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The Red, White, and Screwed

New information released on sexual harassment within the U.S. Government and school system.

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The Red, White, and Screwed

Sen. Claire McCaskill (D-Mo.) speaking during a Senate hearing.

Sen. Claire McCaskill (D-Mo.) speaking during a Senate hearing.

Derik Holtman

Sen. Claire McCaskill (D-Mo.) speaking during a Senate hearing.

Derik Holtman

Derik Holtman

Sen. Claire McCaskill (D-Mo.) speaking during a Senate hearing.

Anthony Karambelas, Staff Reporter

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Every day, it seems a new sexual assault allegation is making front page news. In the wake of the Harvey Weinstein scandal, numerous other sexual assault victims inside and out of Hollywood stepped forward. Now, the administrations within our school systems and government are being questioned.

The hashtag, #MeToo, has taken the forefront of social media and has expanded as female government officials share their new #MeTooCongress experiences. Dem. Rep. Jackie Speier created the hashtag to show just how much sexual harassment is endured on Capitol Hill.

“I was working as a congressional staffer,” said Speier in a taped statement on Twitter. “The Chief of Staff held my face, kissed me and stuck his tongue in my mouth. So I know what it’s like to keep these things hidden.”

Speier is urging other members of Congress and staff to step forward and share their stories. So far, at least four senators have answered the call, including Sen. Mazie Hirono (D-Hawaii), Sen. Heidi Heitkamp (D-N.D.), Sen. Claire McCaskill (D-Mo.) and Rep. Teresa Tanzi (D-South Kingstown).

A major problem expressly addressed by McCaskill and Tanzi revolves around the abuse of quid pro quo by male social elites. According to the National Organization for Women, the frequency of this form of harassment was thought to have decreased since a landmark 1991 amendment to the Civil Rights Act. Quid pro quo was played by Weinstein, and according to McCaskill and Tanzi, by government authorities as well.

McCaskill told the Washington Post, “I was a very young state legislator and in my 20s and I was single–and I was nervous about getting my first bill out of committee. So I cautiously approached the dais and went up to speak to the very powerful speaker of the Missouri House of Representatives.”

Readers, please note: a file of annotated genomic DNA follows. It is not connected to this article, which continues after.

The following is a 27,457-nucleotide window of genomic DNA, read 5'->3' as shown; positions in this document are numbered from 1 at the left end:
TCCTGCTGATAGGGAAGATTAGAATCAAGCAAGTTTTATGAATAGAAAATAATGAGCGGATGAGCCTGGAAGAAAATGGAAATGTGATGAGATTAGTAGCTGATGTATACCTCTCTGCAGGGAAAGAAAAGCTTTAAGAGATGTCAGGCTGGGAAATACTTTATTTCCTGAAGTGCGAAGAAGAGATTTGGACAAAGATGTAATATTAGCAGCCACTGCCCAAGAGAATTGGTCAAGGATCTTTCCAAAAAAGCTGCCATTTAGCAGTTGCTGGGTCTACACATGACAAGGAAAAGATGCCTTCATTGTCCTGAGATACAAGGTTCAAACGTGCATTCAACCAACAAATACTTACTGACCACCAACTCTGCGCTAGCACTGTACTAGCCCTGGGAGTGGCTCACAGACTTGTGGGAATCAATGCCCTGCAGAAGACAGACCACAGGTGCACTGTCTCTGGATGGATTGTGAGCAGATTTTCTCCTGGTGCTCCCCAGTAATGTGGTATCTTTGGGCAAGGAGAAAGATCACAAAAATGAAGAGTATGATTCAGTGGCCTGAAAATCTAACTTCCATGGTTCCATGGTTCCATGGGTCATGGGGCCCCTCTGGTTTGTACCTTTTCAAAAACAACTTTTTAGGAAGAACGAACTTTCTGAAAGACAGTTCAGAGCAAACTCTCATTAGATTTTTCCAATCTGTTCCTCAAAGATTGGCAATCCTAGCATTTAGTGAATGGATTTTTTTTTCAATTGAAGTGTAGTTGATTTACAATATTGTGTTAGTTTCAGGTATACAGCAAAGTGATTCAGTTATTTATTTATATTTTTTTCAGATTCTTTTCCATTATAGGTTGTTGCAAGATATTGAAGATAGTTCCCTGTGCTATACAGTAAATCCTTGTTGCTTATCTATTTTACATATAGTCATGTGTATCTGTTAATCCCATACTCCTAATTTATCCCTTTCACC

She continued, “And I explained to him the bill I had, and did he have any advice for me on how I could get it out of committee? And he looked at me, and he paused, and he said, ‘Well, did you bring your knee pads?’”

According to the Los Angeles Times, there are two clearly defined reasons why sexual harassment has become such a pervasive issue on Capitol Hill. First, the reporting process for sexual assault victims is complex, requiring victims to undergo 30 days of counseling and another 30-day period of “mediation with the accused” before taking legal action.

Second, sexual assault training is not required on Capitol Hill, although Rhode Island and Ohio are now introducing legislation to require this on a state level.

But problems like this aren’t just occurring on a government level. Community colleges are not holding themselves accountable for incidents of sexual harassment brought forth by students.

On Nov. 1, charges were brought against Hudson Valley Community College in Troy, New York, for discouraging a student from reporting her alleged rape to the police. When the student approached faculty, they replied that cases like her’s were hard to prove.

According to ABC News 10, the alleged rapist was allowed to resume class with no punishment. In California, Section 76033 of the Education Code prevents this type of situation from occurring, making sexual assault a valid reason for student expulsion, regardless of the victim’s affiliation with the community college.

According to Lindsey Crusan-Musue, Director of Sexual Assault and Crime Victims Assistance Program at St. Peters, “If a student is sexually assaulted on a college campus, in terms of reporting, they have the option to report on campus and turn it over to their judicial process and they also have the option to report off campus to local law enforcement.”

When both of these options are taken away from a student, something is seriously wrong.

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